Letters blaming Satan for Covid-19 and natural disasters sent to Birmingham homes

·4-min read
The letters have been sent to residents of Sutton Coldfield in recent months  (Getty Images)
The letters have been sent to residents of Sutton Coldfield in recent months (Getty Images)

A number of letters blaming natural disasters and the coronavirus pandemic on Satan have been delivered to homes in Sutton Coldfield, just outside of Birmingham.

The letters have led to surprise and sometimes concern on the part of residents receiving them.

Justin Tooze, 50, of Jockey Street, Sutton Coldfield, said that he was confused by the “strange letter” that he received.

He said that the letter had been by a local woman, a Jehovah’s Witness. While he said that the note had caused “no harm”, BirminghamLive reported that he was concerned about the impact the tone of the letter might have on someone who was vulnerable.

The letter begins: “Dear neighbour My name is [redacted] and I live in the neighbourhood. I am writing to my neighbours to share positive hope for the future.

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“Over the past 18 months, events around the world seem to have escalated, from the pandemic to wildfires, flash floods and humanitarian challenges. This has led to many people wondering if there is a God why does he allow so much suffering?

“From my study of the Bible I have learned that God is not responsible for bad things that happen to us.”

The author then cites a verse from the Bible’s Book of John, explaining: “the whole world is lying in the power of the wicked one”.

She continues: “That wicked one is Satan, an invisible spirit who rebelled against God.

“However, the good news is that God has promised exciting changes for the near future. He is going to end suffering and make life on earth a delight for us.

“One of the reasons that I believe in this promise is that in Numbers 23 v 19it tells us that ‘God is not a mere man who tells us lies.”

In closing, the letter encourages Mr Tooze to contact the author to if he wishes to learn more “about God’s promises for this earth”, or to visit the Jehovah’s Witnesses website.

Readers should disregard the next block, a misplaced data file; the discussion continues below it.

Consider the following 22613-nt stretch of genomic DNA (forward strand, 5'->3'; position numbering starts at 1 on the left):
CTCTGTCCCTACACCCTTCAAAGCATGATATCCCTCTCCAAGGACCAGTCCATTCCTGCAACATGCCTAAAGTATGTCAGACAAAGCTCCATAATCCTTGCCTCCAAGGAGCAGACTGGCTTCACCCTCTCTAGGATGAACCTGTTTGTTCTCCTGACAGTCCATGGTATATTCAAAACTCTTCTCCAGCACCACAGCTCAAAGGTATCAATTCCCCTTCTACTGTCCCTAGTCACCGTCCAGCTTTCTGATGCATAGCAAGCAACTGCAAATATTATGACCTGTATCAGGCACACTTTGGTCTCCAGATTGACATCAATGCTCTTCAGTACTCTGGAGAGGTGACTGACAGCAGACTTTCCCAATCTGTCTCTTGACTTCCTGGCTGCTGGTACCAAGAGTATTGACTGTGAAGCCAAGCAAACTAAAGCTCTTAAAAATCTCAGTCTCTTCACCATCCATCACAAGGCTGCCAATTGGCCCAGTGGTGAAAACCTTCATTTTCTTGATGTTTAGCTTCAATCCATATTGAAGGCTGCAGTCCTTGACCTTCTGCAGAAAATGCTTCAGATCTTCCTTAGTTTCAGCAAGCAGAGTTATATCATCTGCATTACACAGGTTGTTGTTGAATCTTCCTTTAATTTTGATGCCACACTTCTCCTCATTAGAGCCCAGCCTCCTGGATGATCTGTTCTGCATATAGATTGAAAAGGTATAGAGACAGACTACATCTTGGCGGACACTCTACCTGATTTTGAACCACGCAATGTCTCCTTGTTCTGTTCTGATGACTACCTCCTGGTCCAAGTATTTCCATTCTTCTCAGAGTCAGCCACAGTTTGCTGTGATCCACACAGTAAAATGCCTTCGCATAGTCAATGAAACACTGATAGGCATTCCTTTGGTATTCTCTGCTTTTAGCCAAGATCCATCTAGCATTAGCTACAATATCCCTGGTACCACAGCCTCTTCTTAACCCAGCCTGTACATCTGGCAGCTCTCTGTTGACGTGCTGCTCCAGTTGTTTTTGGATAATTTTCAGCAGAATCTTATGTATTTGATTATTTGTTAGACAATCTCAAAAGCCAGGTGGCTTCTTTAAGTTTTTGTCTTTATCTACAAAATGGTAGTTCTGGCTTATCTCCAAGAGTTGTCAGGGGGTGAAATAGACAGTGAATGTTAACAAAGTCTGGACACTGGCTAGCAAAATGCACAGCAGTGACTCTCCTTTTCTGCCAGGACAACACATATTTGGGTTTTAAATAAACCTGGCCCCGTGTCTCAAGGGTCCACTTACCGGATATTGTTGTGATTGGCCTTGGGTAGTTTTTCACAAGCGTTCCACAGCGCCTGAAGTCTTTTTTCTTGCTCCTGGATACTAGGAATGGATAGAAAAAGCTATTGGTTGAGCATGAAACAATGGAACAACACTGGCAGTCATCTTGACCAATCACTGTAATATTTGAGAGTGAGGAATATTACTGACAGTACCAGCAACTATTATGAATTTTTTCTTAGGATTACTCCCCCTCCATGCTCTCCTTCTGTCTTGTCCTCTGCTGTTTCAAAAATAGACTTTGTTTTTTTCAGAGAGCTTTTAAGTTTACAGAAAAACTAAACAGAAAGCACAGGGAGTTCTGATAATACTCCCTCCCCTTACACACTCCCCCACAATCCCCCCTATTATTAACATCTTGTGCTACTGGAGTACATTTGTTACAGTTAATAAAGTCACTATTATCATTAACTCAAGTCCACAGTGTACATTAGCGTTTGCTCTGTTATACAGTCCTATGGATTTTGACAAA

Mr Tooze, who is currently recovering from a brain aneurysm at home, told BirminghamLive: “I found it a bit strange. It’s a bit weird. A random letter off a random person I have never met.

“At first I thought it was from somebody I knew. Are they writing to help me?” he said.

“Personally, I don’t mind people preaching. It’s up to them but when it’s a random letter than mentions Satan, the pandemic and wildfires, I didn’t totally understand what it was.

“If anybody is going through the issues I’m going through, or the vulnerable, it could affect them.

“It is preaching verses of the bible and stuff like that and when I was trying to read it, I found it hard to understand and thought, what’s going on?

“If anybody is suffering with mental health issues and receives these letters, how are they going to react? It might be somebody out there who’s received one of these letters and is a bit intimidated by it.” He said that he had spoken to his girlfriend about the letter, who told him to ignore it, but added: “People who are vulnerable they could take it the wrong way”.

Mr Tooze initially posted about the letter on community site Nextdoor, receiving more than 70 responses from neighbours and community members. The comments following his post contained around 50 more reports of such letters, being received over the last year or so.

While many said that they simply read and recycled the letters, others said they appreciated the effort demonstrated by the handwritten notes.

One user said: “I’ve had one (letter) earlier this year. Hand written and felt so personal I kept it for a couple of weeks. I didn’t go any further with it, it felt so comforting in a strange way”.

Responding to the number of people who had received letters, Mr Tooze told BirminghamLive: “It must be costing the people sending them a fortune in stamps”.

A spokesperson for Jehovah’s Witnesses in the UK said that the letters may have been sent as a part of some Jehovah’s Witnesses “personal ministry” to offer words of encouragement to their neighbours and invite them to join the church, as public preaching work had been suspended due to the pandemic.

“Since March 2020, Jehovah’s Witnesses in Britain have suspended their door-to-door and public preaching work,” the spokesperson said.

“In addition, all congregations of Jehovah’s Witnesses are holding their meetings via videoconference. These steps have been taken to support efforts to contain the spread of Covid-19.

“Despite the restrictions caused by the pandemic, Jehovah’s Witnesses remain active in trying to reach as many people as possible with the Bible’s message of hope.

“Some as part of their personal ministry may choose to send letters by post to their neighbours to offer encouragement and invite them to look at the official website of Jehovah’s Witnesses.”

The spokesperson added: “Jehovah’s Witnesses are motivated by love of neighbour when reaching out to people to offer comfort from the Bible.”

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